In the history of the ancient world—and not just the history of India—the Battle of the Hydaspes in 326 BC, between the armies of the Macedonian ruler Alexander and King Puru (‘Porus’), is an important event.
Important not just because of its political ramifications, but because it had an influence on the culture and society of that part of India. It was to build Puru up as an icon of Indian nationalism centuries later, and it was to possibly result in the injury that eventually caused the death of Alexander, bringing to an abrupt halt a life that might have changed the world.
The Boy from Pataliputra begins with Alexander’s conquest of the Persian capital of Persepolis and reaches its climax with the Battle of the Hydaspes, but between these two bookends featuring the Greek conqueror is a tale set in India.
Aditya, a boy from Pataliputra, is forced to flee his hometown after his brother, an officer, is wrongly accused of a crime and executed. With some help, Aditya joins a caravan heading westward and washes up in the city of Takshashila, where he comes in contact with a varied lot of people.
The enticing Devika, daughter of a wealthy merchant; the students Rishabha, Nala, Radha, and Sameera; the drunken dhaba owner Tanku. And some characters whom history knows well enough, too: the surgeon and physician Charaka; Chandragupta, the future founder of the Maurya dynasty; his advisor, Chanakya.
The book excels in the way it depicts historical events. The sacking of Persepolis and the Battle of the Hydaspes, for instance, are brought vividly to life—so vividly, that one can almost hear the sound of battle, the trumpeting of Puru’s elephants and the screams of the wounded. The rain, the swollen river, the clash of arms, the smell of blood: Mitra does a superb job of taking his readers back in time.
There are other instances of what has obviously been pretty extensive research: copious notes at the end of the book explain references in the novel and provide some trivia. The maps at the front of the book, though visually cluttered, are an attempt, too, at explaining the political geography of the period.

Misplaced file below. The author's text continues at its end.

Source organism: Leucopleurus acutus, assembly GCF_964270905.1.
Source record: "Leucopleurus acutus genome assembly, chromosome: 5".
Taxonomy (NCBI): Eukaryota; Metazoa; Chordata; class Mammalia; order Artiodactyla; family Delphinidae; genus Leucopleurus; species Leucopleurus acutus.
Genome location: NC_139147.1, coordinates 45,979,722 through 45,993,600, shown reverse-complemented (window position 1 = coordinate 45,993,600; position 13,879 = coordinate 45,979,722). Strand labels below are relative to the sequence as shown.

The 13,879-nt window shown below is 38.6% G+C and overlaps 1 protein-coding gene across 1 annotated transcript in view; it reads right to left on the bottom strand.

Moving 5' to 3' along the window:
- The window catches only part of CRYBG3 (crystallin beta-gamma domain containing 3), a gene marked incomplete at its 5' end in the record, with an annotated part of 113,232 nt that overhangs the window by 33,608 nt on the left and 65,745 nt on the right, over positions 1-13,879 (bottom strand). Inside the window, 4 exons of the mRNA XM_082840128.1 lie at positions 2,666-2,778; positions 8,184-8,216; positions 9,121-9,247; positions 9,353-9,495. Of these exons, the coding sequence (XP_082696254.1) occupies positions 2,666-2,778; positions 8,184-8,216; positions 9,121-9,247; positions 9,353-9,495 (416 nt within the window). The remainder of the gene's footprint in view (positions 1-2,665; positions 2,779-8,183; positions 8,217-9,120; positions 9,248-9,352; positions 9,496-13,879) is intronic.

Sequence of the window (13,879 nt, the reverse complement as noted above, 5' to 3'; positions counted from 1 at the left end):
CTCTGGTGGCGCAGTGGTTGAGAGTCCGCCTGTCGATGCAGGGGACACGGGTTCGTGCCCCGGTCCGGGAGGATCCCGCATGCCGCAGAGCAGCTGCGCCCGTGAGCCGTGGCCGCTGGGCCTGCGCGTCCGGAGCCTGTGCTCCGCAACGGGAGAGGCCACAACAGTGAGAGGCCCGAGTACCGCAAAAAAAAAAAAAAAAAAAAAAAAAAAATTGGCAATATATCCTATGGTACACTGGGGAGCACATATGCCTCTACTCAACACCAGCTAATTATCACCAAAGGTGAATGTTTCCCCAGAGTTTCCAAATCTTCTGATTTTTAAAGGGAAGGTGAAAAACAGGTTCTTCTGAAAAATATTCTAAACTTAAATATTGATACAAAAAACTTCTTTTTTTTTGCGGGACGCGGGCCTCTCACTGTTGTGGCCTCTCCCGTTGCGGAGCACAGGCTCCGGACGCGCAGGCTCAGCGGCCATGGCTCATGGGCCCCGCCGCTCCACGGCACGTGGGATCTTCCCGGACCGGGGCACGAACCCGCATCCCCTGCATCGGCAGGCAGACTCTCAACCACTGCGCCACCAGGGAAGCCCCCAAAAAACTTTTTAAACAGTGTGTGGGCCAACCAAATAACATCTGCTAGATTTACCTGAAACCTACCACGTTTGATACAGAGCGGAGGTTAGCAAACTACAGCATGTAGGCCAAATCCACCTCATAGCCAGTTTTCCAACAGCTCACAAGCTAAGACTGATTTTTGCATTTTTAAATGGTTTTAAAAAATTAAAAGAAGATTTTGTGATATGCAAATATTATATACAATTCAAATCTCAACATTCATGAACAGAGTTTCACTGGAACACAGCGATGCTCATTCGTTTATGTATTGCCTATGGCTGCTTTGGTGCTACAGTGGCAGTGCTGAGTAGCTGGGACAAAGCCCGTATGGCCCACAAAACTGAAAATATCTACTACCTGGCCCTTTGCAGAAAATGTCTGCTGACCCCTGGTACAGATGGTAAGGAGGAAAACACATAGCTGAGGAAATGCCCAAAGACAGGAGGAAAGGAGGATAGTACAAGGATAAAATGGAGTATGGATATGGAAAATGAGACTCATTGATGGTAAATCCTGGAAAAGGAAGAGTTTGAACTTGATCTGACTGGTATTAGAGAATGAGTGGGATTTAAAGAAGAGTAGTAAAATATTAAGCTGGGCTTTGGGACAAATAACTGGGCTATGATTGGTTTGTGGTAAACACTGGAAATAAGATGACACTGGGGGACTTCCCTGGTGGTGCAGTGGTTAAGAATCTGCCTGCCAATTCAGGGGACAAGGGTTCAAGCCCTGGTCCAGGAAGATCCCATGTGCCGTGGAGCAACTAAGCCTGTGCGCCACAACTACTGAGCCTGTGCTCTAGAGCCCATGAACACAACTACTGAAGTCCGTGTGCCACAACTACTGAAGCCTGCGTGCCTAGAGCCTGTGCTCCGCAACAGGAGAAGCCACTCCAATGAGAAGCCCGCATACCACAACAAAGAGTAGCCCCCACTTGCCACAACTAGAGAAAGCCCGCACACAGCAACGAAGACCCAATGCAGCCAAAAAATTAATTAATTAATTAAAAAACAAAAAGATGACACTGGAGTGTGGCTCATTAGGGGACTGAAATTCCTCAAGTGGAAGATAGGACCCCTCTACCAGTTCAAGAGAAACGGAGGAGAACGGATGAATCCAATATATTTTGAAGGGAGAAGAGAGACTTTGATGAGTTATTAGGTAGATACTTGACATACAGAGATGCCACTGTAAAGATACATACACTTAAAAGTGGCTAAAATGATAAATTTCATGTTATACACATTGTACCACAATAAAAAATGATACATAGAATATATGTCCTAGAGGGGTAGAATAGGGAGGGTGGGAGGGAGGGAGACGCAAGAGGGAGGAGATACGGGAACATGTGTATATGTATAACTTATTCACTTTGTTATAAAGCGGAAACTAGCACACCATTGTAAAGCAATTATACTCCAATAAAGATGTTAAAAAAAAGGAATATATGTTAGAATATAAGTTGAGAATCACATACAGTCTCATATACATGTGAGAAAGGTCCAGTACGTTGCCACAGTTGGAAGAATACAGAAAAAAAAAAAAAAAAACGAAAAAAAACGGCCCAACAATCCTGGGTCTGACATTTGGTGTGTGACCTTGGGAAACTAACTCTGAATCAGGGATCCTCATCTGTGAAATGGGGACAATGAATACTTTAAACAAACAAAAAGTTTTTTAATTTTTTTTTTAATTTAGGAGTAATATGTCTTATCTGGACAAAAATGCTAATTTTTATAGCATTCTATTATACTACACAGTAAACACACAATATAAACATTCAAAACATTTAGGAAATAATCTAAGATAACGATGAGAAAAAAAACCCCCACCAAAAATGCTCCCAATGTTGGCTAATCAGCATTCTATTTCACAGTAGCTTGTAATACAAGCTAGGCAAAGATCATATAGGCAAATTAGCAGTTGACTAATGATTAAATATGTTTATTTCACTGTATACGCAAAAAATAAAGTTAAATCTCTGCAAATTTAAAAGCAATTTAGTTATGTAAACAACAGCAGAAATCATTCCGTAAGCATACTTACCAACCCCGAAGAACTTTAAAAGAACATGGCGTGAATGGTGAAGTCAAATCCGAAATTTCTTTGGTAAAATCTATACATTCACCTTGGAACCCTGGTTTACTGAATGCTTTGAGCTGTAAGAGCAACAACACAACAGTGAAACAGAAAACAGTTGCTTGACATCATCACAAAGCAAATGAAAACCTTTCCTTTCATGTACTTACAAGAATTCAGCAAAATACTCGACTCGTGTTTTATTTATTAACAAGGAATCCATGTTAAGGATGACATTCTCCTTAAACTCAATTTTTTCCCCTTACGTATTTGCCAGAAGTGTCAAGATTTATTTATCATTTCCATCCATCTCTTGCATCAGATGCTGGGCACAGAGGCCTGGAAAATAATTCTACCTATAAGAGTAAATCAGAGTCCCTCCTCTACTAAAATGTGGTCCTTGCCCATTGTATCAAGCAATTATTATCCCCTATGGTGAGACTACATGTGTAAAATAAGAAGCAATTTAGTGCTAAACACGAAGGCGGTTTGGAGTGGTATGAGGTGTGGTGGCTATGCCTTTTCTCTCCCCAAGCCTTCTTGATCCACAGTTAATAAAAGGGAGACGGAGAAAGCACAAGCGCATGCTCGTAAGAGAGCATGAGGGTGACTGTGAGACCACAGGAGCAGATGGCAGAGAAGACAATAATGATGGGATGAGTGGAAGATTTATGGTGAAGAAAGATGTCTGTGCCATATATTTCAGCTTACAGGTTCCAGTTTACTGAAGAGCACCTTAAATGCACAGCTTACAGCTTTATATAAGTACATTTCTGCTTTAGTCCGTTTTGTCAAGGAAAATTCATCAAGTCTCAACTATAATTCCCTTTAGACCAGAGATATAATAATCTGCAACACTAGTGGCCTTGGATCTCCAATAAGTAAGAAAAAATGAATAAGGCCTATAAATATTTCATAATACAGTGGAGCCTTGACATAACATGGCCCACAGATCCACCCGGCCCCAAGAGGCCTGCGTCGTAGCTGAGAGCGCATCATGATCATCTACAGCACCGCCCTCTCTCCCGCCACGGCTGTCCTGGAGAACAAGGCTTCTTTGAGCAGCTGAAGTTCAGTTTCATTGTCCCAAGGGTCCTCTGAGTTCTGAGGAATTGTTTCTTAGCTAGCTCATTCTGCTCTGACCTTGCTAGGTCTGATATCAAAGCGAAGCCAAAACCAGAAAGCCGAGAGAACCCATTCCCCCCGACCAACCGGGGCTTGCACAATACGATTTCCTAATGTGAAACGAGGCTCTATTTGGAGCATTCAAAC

The problem with the novel, however, lies in its unevenness. It is uneven in several ways. The characterisation, for one, which (except in two cases—Aditya and his mentor, Pandi) consists mostly of one-dimensional characters: some of these, like the Greek Philotas and the dhaba owner Tanku, are almost caricatures.
The plot is somewhat uneven, too: there are protracted descriptions of a handful of important events, interspersed with relatively uninteresting interactions between Aditya and those he comes in contact with (much of which, when between those of Aditya’s generation, read like a historical campus
novel, romance and horseplay included).
Most jarring of all is the unevenness of the language. On the one hand, Mitra uses archaic words such as agrahara, vihara, kautuhalshala, prahar and tamrapatra; on the other, he uses very modern words and phrases like fixers and movers [sic], awesome guy, and freebies, besides modern Indian words (like yaar and pahalwaan), which would not have existed during the Magadhan period.
Stricter editing and efficient proofreading would perhaps have helped iron out some of these problems.